From Hosting Zoom (www.hostingzoom.com) to DreamHost (www.dreamhost.com) - A host which makes big promises, REALLY BIG promises. When I signed up on July 2007, it offered 500GB storage (that grows every week), 5TB (that's 5,000 GB) of bandwidth every month and five free yearly domain registrations thrown in! Plus PHP4 (currently discontinued, but possible to install as CGI), PHP5, Ruby On Rails, SSH, unlimited domain hosting and much more.
As of October 2012, DreamHost has stepped up its offering to unlimited space and bandwidth, a free domain registration, an additional 50GB space just for personal backups, free Google Adwords, live chat support and a 100% uptime guarantee!
But do they live up to their promise? The 100% uptime guarantees? Really unlimited bandwidth? Without further ado, here are the pros and cons of the service we've experienced so far as of October 2012. We continuously update this review with new changes, so keep checking back.
Recently we moved to a DreamHost Virtual Private Server, as our domains were using too much resources at times. This was done on March 2010. Without further ado, here are the pros and cons so far.
Recently we had to move some domains off Dreamhost to Go Daddy servers at www.godaddy.com which used cPanel/WHM due to the domains requiring a Asia server.
Since our last encounter with cPanel was at Hosting Zoom many years ago, many things have changed. Heck, we were not even familiar with WHM and there was just so many configuration options. The new cPanel/WHM is much better and allows configuration of DNS as well now!
You may be wondering why I left www.hostingzoom.com, known to be a reliable host from WebHostingTalk.com. I was under their 4.95 per month Zoom plan, when they had an 'all doubled' promotion going on. Since then, I have had these persistent problems which I grew tired of.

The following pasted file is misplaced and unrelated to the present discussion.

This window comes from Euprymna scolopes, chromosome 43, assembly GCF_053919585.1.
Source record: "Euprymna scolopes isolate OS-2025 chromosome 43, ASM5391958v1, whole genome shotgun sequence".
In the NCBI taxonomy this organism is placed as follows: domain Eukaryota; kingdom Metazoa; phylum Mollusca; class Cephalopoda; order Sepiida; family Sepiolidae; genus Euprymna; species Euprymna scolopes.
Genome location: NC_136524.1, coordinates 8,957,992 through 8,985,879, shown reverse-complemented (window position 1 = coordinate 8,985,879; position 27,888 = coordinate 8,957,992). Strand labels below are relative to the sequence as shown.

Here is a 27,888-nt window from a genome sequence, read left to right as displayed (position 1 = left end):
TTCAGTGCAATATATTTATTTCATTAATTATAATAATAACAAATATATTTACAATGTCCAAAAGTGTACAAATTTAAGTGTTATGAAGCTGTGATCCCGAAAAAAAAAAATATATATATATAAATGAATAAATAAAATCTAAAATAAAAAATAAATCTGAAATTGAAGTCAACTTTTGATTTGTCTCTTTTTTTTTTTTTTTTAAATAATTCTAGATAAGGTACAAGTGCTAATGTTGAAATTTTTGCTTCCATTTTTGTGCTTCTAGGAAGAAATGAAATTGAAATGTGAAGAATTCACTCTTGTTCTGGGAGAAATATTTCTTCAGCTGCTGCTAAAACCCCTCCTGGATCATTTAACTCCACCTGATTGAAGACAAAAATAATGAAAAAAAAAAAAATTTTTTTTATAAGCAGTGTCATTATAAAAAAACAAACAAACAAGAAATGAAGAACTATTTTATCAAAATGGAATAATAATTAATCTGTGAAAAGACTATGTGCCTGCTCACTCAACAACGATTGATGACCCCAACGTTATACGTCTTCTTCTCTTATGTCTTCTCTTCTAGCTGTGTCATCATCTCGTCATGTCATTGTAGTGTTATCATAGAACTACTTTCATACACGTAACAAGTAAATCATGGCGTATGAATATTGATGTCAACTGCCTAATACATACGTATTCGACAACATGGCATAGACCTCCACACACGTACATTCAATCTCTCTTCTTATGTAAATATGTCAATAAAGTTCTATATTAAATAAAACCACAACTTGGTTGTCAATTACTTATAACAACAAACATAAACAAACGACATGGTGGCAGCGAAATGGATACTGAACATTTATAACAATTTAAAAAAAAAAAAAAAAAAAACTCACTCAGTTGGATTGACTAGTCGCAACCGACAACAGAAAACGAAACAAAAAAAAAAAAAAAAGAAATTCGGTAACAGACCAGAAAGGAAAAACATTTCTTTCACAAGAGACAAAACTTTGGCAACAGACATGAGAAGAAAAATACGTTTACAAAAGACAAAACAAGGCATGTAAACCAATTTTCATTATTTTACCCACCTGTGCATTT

The words in italics are their support responses as best as I can recall. I believe Hosting Zoom outsources their support to India as I have been mostly seeing Indian names in live chats.
None of the above issues exist with DreamHost so far. But I won't say that Hosting Zoom sucks - as the issues I had are not the major requirements of most hosting customers who are just looking for hosting.
While we were updating this review, we noticed a new option called "Data Centers" in the navigation. Basically this page lays down where each server - database, mail, web servers and domains are physically located.
We discovered that the database was hosted in another datacenter. And then it occurred to us. That is why our database had been so slow! We were not able to diagnose why pings were more than 10ms to database servers as the VPS server we were in did not have the traceroute utility and we stopped short of installing new utilities that could mess up the VPS.
Conveniently, the page says "The following database services are stored in this data center. If they are accessed from domains or sites in other data centers, please contact support so that we can consolidate your services for you and ensure optimal performance." for the database server. It is perplexing why they did not do this automatically
During the month of November 2008, there was a major event in which Bootstrike.Com provided some useful downloads.
For that month alone, the bandwidth usage was 960GB, something that Bootstrike.Com rarely gets.
DreamHost throttled down the site by reducing the number of connections when it noticed that it was taking up too much bandwidth:
We are contacting you to inform you that we have had to throttle the connections to your site (bootstrike.com) as it was causing the apache server you are on to run out of available connection slots. While we attempt to avoid disruption of customer services in this case it was causing problems for other users so we were forced to take action. If you can redesign your site to be less process-intensive (we only throttle sites when they are causing load in the server in addition to having many connections - if you just have static content for example that's easy for the machine to serve up and we can just give you more connections) we'll be happy to review the case for you. It is also possible that you have outgrown shared hosting and are ready for your own private server...
A important thing of note is that all pages of the site were still loading very well - less than 0.01 seconds for most pages - so there were no process heavy tasks or apparent slowdown of the server. Due to the throttle of the site, many visitors were getting these messages
The server is temporarily unable to service your request due to maintenance downtime or capacity problems. Please try again later.
Visitors to the site were getting broken images and downloads that could not start for 5 hours. I tried to get a response from the technical desk. I sent them a mail at 1300 GMT +8 and got a reply only at 1822 GMT+8 - 6 hours after I sent the mail with which the throttle was removed.
A tech officer later clarified that I was using too much bandwidth, at once. I found the explanation reasonable as the site was taking about 50Mbps at once and that is considered very good for shared hosting. It was fine later on, as the site managed to cope well.